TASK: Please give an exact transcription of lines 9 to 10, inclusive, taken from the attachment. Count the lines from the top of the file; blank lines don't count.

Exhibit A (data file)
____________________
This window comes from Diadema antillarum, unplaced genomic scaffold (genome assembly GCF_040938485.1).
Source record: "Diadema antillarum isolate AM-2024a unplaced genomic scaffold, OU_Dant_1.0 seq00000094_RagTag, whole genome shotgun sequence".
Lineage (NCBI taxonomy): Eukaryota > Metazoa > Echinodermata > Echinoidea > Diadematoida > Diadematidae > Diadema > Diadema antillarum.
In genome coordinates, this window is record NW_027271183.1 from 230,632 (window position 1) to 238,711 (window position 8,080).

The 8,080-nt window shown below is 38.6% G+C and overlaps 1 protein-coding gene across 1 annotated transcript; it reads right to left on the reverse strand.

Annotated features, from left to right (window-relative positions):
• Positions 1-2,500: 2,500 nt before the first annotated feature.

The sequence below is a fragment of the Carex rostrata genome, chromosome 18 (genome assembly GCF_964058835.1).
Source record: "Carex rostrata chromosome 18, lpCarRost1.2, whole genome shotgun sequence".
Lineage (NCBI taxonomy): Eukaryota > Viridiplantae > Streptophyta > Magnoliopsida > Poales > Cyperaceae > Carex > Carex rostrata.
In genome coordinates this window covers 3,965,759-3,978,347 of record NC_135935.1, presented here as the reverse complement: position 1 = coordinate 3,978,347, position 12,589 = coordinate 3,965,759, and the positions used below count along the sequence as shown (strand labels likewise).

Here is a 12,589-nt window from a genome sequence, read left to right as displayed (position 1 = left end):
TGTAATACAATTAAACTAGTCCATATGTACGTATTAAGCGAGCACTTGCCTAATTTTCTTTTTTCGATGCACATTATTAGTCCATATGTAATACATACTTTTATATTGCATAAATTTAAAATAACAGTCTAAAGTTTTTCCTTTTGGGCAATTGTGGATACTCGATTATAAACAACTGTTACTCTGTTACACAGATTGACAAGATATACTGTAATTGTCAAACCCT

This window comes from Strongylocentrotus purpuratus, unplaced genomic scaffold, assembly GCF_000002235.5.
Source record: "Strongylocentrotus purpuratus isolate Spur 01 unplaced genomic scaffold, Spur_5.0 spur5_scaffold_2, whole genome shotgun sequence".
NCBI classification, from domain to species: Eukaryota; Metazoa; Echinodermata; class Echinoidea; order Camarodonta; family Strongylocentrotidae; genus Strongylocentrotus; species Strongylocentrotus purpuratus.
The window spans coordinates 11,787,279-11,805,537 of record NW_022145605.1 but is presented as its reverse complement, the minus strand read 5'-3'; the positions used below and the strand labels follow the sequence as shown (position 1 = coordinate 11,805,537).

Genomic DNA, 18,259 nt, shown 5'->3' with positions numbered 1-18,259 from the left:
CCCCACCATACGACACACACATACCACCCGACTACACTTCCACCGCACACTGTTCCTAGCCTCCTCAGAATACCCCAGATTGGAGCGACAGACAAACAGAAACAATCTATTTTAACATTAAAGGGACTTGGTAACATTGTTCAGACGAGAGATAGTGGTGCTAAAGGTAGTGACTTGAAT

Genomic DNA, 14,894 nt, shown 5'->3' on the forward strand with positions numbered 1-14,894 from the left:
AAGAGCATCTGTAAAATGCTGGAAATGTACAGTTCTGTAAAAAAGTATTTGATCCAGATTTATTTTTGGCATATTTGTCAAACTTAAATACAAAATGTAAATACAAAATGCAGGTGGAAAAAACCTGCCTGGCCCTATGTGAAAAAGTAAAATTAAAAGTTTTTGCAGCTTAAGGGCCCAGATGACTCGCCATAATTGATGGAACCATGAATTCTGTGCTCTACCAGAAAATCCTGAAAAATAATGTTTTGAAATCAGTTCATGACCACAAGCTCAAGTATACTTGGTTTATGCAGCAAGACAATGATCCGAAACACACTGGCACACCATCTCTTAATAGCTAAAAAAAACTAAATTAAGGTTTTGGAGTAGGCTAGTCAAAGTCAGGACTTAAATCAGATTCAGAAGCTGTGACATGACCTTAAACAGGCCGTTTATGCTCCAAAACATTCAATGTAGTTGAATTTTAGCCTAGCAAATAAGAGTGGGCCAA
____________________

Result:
Source record: "Carex rostrata chromosome 18, lpCarRost1.2, whole genome shotgun sequence".
Lineage (NCBI taxonomy): Eukaryota > Viridiplantae > Streptophyta > Magnoliopsida > Poales > Cyperaceae > Carex > Carex rostrata.